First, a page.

14. This is one of the strangest yet most satisfying movie experiences of the year, one of those films in which you can’t really appreciate what you’ve seen until it’s over. You just have to trust that the trip is worth the trouble. And it is.
  15. A host of British acting royalty, meanwhile, roams around the film: Derek Jacobi as the Archbishop of Canterbury, Claire Bloom as Queen Mary, Timothy Spall as Winston Churchill and so on.
  16. It actually is quite funny. It is also warm and empathetic, though a viewer's reaction to the film might vary depending how they view the subject of assisted suicide.
  17. Director Craig Zobel (he made the creepily effective “Compliance”) lets the story unfold in wonderfully hushed fashion.
  18. Only Yesterday is a mature work of art, no matter what the genre, no matter what the format, no matter what.
  19. Kaufman and King somehow give felt puppets an independence they might otherwise have lacked. How? The magic of movies, I guess. Or, more likely, the magic of Kaufman’s mind.
  20. Its images are classic, its story immediate and urgent. That's a pretty vital combination.
  21. This is the kind of movie about teenagers that an adult audience should embrace. It's simply that good, and Stone is nothing short of wonderful.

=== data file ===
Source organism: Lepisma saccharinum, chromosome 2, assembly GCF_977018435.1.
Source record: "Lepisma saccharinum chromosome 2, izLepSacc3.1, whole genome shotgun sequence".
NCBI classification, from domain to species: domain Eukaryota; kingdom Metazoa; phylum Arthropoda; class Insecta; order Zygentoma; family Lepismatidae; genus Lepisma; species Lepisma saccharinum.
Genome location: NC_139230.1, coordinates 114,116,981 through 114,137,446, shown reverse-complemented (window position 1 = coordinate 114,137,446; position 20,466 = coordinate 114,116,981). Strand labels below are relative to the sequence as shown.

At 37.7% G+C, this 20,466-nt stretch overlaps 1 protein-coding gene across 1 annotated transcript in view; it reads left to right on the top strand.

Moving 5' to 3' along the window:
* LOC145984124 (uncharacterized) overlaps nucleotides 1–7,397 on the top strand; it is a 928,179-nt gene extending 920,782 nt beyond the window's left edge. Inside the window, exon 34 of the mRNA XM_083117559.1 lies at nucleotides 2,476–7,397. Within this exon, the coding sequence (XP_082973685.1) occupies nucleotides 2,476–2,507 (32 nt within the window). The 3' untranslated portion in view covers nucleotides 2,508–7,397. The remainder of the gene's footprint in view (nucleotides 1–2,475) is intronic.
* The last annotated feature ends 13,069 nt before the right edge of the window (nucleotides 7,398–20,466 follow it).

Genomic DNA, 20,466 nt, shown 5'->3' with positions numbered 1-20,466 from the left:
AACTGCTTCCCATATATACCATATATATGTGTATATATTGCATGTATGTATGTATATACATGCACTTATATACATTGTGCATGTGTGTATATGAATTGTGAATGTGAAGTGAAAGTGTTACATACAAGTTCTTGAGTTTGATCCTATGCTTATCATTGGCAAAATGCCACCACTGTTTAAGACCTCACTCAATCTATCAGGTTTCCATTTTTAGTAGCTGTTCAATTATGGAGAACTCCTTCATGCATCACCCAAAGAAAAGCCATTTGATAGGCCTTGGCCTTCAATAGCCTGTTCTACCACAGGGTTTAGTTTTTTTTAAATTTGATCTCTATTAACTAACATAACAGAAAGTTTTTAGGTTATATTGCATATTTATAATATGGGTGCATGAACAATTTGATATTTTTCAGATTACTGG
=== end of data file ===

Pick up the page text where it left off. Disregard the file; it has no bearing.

22. Ida
    Spare, haunting and in its own way beautiful, Ida is an absorbing film about discovering the truth, and the attendant price we pay to learn it.
  23. A Girl Walks Home Alone at Night is a terrific film, if you give yourself to it. You should, because, with Amirpour's blending of influences and pop culture, she has created a true original.
  24. The story is captivating from the very first moments.
  25. A sense of dread hovers over all these characters, and, by extension, the audience. It's in the air of the place, like oxygen. And vodka. Lots of vodka. Yet Zvyagintsev's achievement, or one of them, is creating a film that is not one long downer. It's not exactly a laugh riot, but we do care about these people.
  26. It's all or nothing with Black Swan. Either you embrace its headlong descent into madness brought on by the pressures of artistic perfection, compounded by smothering anxiety, or you reject it. It's that simple.
  27. The most remarkable thing about Ira Sachs’ richly textured new film Little Men is how it manages to be about so much, and yet so little.
  28. The catharsis found here is far quieter, and much more effective, whether it be the pain expressed in a student's essay or the honesty found in a simple gesture, one that ends the film in beautifully moving fashion.
  29. It is undeniably fun to see such a great movie sliced and diced and put back together in so many ways. Too often when we see a movie we like, we just say it’s good, recommend it to someone and leave it at that.
  30. The film is slow at times, despite bursts of action, and Chandor could have let it breathe a little more. The seriousness grows stuffy every now and then, but these are small quibbles. A Most Violent Year is an outstanding movie about business and marriage, not necessarily in that order.